All Lambrettas used the same gasket at 0.5 - 1.0mm. IF and its a BIG IF all the studs or threaded part of the side casing are good which they all should be then the side gasket is never a problem! He says! How many times have I seen old casings with stripped threads, missing studs or bolts or holes drilled and tapped far to big. In the old days it was always a problem! Get one missing or loose screw and the chances are the gasket will leak! I usually fit these gaskets dry, if all the threads, screws or studs are all good it will seal. I'm mainly doing new casing rebuilds and this works. In the old days or if I'm restoring an old casing then you do see damaged areas where screw drivers have been used to part casings or a casing may have been welded and filled back to get it something like flat. You sometimes see damage where a clutch inner cable has been clamped between the joints! I've seen every botch going, baring in mind the clutch is stripped more than anything the chances are older casings have some damage, especially where people use the MCA type clutch compressor and screw it home too tight which cuts into the sealing flat area around the 4 studs where the compressor is used. In these cases I would smear some silicone sealer into the damaged area.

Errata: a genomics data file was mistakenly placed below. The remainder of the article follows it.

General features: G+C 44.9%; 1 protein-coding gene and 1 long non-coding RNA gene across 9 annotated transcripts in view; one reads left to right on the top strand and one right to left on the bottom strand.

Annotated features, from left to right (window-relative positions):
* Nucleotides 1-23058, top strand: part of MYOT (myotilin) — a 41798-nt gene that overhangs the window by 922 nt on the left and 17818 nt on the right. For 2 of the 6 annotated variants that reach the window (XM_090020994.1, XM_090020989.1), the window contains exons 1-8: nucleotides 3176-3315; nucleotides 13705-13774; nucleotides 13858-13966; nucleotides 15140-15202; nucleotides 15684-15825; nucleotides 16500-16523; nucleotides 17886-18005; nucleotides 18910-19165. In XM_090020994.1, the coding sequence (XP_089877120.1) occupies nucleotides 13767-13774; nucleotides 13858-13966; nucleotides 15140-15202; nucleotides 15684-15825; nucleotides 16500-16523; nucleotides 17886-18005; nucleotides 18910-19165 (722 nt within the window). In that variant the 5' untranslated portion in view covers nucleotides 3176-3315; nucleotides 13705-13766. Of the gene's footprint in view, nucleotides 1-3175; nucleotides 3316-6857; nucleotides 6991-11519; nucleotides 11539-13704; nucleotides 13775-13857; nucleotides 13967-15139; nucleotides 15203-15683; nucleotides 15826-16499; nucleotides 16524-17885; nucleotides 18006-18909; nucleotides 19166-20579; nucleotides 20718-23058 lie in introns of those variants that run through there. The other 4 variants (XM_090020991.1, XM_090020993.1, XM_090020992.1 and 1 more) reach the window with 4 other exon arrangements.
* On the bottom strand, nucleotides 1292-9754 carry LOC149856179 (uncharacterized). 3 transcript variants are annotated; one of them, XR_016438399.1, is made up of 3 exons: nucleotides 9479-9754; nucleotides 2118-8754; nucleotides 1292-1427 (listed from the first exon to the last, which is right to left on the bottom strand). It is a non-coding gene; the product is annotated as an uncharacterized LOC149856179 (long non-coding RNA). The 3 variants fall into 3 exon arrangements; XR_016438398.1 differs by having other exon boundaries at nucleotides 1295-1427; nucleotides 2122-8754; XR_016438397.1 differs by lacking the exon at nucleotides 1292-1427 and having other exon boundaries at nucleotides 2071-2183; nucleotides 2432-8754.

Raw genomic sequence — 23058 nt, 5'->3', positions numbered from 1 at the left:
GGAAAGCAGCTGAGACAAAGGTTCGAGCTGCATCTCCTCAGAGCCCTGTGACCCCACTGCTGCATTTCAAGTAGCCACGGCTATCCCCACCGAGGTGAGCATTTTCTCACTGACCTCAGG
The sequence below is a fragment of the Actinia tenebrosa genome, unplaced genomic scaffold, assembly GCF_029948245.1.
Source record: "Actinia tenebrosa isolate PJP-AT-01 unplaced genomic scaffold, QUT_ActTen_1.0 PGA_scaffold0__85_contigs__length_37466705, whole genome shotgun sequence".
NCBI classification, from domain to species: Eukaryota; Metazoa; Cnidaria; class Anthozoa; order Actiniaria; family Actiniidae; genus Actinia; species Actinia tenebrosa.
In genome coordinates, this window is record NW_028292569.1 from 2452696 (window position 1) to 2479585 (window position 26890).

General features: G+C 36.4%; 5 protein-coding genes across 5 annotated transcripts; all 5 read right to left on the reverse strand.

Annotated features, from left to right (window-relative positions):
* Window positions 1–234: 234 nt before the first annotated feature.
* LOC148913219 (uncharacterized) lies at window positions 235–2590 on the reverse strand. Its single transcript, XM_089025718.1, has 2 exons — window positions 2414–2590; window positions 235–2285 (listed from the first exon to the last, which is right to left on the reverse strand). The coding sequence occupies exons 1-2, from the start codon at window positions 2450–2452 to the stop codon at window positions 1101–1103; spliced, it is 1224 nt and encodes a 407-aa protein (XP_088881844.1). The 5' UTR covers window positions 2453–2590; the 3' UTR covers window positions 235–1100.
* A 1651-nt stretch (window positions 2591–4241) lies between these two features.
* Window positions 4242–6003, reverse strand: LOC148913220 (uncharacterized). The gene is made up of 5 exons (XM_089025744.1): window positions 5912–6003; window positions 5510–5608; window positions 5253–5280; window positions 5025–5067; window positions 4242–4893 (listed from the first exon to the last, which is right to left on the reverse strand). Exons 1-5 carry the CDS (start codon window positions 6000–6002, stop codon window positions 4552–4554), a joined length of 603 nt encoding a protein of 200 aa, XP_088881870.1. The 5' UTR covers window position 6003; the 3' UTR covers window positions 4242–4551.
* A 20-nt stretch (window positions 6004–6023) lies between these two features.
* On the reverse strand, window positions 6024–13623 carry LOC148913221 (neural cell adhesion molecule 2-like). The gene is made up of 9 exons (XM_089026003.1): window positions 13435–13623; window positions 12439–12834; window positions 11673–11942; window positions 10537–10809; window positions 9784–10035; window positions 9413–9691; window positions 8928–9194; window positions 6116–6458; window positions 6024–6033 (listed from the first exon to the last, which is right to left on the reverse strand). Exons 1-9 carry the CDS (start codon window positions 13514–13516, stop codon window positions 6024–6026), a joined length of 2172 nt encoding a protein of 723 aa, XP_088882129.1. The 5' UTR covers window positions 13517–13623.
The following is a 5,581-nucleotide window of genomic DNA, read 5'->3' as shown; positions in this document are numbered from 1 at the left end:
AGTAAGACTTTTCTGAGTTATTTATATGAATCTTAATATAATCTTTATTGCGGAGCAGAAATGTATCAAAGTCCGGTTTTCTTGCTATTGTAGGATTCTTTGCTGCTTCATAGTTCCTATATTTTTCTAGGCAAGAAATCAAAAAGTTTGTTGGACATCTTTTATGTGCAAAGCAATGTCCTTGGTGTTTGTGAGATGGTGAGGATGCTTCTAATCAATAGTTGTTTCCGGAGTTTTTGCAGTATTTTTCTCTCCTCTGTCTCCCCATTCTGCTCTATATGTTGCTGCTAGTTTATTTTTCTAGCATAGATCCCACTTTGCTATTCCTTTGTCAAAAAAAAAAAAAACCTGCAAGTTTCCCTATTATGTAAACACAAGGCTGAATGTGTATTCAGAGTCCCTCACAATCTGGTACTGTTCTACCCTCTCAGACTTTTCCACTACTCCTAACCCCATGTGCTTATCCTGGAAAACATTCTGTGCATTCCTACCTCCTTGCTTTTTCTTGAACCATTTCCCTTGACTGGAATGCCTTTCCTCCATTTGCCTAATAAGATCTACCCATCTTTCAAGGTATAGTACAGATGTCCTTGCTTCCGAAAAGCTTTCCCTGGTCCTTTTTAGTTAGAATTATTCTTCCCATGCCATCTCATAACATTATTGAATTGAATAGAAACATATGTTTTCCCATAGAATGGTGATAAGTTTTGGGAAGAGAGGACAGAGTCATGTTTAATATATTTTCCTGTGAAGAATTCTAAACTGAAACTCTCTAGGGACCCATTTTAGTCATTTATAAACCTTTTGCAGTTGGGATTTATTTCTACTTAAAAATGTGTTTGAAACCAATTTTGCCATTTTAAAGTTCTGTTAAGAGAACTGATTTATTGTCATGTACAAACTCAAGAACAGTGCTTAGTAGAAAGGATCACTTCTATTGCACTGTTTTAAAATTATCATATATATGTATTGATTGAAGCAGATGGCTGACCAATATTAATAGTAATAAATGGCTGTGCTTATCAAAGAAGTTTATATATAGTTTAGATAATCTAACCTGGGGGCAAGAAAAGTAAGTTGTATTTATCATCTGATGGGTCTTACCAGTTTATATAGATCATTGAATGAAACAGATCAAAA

Ive known some people use two gaskets or more to stop leaks. The more gaskets you use the weaker the joint will become and also it will space away the kickstart mechanism. The exception of using two gaskets is on our old CNC external 6 plate clutch kit where we did use a gasket either side of the 10mm packer, required to get the set up correct and seal the packer, these days with our CNC packers you could just use Silicone, but as I've said the crankcase side gasket is no problem fitted dry. This never gave us a problem, but it was the down fall of the external kit just something else to think about or possibly go wrong. Today we developed our clutch even further so you don't need a packer and just fit the crankcase side as normal.

This finally leads us onto the smaller gaskets


This is never a problem area, I fit dry and I've even fitted plates without gaskets with no problems


This is never a problem area, I fit dry and I've even fitted pivot bases without gaskets with no problems


This is never a problem area, I fit dry and I've even fitted blocks without gaskets with no problems


These are never normally a problem proving you change these every time the screws are undone, if not these can crack and leak.

If you have a question please email Mark on mark@seriousoutdoors.co.uk
Mark Broadhurst Jan 2012